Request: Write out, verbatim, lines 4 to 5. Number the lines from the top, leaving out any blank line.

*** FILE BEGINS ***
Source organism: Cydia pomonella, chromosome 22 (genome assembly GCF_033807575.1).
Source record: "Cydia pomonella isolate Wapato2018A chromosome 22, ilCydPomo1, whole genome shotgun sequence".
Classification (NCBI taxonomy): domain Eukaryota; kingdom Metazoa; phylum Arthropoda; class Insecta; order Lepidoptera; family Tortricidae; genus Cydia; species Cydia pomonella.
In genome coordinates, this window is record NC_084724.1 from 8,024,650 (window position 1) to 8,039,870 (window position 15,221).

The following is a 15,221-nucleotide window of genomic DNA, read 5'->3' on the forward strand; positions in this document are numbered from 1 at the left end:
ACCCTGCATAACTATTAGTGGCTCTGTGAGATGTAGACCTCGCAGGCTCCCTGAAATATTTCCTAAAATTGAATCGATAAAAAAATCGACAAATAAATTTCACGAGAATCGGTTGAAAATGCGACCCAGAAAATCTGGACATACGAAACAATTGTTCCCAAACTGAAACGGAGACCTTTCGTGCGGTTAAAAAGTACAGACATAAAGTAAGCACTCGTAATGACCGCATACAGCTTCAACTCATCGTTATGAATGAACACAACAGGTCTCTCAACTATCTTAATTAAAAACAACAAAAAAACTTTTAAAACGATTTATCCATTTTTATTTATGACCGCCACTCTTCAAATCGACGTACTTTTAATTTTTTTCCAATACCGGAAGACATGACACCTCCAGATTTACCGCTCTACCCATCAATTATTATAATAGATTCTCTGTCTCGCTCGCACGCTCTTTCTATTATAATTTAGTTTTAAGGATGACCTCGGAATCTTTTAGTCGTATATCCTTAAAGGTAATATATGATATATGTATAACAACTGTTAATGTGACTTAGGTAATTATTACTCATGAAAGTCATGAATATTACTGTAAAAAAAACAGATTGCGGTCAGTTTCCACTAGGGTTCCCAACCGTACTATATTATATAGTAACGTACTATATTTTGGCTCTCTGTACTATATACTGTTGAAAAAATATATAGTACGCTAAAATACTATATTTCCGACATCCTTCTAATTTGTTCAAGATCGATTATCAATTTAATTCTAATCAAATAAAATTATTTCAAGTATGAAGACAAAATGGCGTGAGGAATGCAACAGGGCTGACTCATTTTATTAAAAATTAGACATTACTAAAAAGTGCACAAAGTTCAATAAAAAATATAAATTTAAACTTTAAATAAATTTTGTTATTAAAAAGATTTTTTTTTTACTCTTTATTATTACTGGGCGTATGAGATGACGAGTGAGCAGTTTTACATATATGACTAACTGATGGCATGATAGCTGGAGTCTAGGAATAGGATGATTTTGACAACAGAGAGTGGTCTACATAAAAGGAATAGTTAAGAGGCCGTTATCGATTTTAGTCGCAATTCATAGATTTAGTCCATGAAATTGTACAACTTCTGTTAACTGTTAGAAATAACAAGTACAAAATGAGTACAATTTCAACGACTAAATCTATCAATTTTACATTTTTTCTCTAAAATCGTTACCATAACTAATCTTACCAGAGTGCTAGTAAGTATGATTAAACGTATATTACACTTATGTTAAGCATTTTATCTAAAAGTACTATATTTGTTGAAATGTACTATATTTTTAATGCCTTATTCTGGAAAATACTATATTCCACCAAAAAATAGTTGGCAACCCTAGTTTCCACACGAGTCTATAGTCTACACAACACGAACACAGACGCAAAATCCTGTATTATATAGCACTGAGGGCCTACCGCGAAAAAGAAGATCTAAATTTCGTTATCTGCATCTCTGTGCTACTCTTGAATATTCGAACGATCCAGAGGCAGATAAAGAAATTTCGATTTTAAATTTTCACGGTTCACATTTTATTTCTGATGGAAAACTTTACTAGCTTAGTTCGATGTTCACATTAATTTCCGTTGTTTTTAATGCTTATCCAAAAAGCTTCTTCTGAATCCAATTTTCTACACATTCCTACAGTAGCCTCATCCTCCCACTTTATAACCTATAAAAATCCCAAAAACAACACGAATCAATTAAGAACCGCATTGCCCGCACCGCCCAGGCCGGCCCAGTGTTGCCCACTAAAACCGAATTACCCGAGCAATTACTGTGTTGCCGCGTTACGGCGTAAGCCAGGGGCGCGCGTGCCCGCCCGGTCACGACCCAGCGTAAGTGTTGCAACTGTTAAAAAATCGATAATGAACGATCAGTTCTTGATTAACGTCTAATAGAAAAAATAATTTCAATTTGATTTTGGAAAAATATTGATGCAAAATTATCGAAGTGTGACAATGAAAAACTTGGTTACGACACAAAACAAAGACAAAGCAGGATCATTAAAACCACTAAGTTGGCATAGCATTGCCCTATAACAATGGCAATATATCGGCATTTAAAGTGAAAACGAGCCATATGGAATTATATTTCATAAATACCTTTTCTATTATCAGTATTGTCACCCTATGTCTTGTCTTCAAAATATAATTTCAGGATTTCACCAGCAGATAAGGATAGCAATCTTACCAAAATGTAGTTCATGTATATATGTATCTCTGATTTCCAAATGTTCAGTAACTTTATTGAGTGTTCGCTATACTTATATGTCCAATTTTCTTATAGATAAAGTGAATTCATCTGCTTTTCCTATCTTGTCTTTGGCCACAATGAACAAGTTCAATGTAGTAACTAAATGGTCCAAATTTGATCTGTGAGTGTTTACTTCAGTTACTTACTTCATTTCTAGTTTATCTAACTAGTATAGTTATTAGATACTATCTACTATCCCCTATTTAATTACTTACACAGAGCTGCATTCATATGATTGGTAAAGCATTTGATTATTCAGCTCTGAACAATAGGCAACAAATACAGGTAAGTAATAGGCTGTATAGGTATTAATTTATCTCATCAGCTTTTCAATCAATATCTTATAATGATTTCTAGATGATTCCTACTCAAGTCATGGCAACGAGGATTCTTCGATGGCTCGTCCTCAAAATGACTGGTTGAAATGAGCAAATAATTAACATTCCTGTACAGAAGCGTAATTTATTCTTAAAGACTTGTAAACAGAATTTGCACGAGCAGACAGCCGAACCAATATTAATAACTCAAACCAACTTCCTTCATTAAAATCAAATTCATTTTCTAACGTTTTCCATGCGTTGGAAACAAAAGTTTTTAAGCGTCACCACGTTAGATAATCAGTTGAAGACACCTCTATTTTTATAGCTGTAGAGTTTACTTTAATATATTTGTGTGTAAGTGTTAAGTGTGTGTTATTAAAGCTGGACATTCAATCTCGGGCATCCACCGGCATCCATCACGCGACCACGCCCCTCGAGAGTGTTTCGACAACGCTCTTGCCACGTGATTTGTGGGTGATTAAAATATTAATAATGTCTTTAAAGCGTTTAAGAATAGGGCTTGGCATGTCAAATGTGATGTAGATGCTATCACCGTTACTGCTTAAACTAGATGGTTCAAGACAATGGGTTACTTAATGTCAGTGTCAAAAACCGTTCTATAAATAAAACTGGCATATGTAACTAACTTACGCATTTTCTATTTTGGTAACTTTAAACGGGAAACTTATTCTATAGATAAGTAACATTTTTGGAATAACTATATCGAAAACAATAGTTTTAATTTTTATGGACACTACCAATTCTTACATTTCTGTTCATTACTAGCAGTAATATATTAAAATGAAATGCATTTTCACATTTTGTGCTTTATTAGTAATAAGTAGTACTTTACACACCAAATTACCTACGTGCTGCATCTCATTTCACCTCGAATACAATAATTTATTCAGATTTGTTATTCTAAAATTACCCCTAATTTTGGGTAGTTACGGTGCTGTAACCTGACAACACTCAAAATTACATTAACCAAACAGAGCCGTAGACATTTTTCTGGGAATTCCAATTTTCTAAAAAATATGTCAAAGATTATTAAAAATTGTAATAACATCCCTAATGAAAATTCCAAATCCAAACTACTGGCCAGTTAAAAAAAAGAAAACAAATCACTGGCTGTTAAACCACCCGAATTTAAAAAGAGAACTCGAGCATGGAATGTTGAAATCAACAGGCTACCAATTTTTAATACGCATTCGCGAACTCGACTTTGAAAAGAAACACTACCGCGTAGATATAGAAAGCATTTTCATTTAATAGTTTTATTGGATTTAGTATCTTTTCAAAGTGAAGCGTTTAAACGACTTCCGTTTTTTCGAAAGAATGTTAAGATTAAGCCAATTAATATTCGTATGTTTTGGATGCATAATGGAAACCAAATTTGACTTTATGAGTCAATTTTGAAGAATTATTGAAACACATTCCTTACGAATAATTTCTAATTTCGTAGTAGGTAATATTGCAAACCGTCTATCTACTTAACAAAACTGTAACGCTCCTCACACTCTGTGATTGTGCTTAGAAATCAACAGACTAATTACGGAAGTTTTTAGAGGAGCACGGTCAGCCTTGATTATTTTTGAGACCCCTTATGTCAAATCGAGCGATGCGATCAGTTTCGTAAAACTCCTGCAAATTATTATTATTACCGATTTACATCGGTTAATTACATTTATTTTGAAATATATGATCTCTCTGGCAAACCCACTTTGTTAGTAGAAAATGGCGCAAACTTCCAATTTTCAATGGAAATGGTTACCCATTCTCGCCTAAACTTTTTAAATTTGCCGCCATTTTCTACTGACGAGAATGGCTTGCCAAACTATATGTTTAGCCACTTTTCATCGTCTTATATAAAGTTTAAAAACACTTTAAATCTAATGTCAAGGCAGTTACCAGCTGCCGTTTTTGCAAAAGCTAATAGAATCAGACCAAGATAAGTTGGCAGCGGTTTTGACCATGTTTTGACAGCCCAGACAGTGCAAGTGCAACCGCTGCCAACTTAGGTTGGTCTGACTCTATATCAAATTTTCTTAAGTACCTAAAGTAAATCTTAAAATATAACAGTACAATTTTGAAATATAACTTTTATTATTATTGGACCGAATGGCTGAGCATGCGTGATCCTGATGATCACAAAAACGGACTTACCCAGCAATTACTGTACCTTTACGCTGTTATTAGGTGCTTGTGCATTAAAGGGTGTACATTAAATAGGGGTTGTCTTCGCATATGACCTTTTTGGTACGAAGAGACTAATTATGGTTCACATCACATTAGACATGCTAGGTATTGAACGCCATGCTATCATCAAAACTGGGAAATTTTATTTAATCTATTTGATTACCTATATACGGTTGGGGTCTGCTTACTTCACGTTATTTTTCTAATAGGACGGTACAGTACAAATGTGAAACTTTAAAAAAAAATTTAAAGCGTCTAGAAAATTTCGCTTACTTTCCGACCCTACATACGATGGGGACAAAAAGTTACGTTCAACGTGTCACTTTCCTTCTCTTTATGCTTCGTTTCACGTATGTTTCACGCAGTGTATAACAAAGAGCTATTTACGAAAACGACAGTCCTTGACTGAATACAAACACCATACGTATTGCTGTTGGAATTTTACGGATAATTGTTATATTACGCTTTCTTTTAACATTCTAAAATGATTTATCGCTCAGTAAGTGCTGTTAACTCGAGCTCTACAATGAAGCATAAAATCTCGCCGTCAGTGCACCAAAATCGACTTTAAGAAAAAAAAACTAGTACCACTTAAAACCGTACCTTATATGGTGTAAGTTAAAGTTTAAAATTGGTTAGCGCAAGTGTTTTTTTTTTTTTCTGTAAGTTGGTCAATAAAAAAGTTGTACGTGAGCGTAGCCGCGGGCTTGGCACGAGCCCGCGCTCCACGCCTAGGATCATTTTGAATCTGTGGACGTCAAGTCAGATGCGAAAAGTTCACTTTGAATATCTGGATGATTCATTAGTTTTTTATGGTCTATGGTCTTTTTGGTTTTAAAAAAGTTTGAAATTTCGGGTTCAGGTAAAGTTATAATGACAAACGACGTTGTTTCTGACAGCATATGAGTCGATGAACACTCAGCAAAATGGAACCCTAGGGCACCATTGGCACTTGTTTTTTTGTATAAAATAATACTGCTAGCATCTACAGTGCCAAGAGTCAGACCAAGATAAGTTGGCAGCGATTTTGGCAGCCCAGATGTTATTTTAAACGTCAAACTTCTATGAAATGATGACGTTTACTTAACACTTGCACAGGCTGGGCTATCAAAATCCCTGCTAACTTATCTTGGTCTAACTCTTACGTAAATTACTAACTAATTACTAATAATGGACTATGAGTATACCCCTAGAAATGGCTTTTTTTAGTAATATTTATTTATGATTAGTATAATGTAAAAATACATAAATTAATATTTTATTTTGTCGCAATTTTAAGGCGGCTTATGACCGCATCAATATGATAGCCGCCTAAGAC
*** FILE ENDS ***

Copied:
In genome coordinates, this window is record NC_084724.1 from 8,024,650 (window position 1) to 8,039,870 (window position 15,221).

The following is a 15,221-nucleotide window of genomic DNA, read 5'->3' on the forward strand; positions in this document are numbered from 1 at the left end: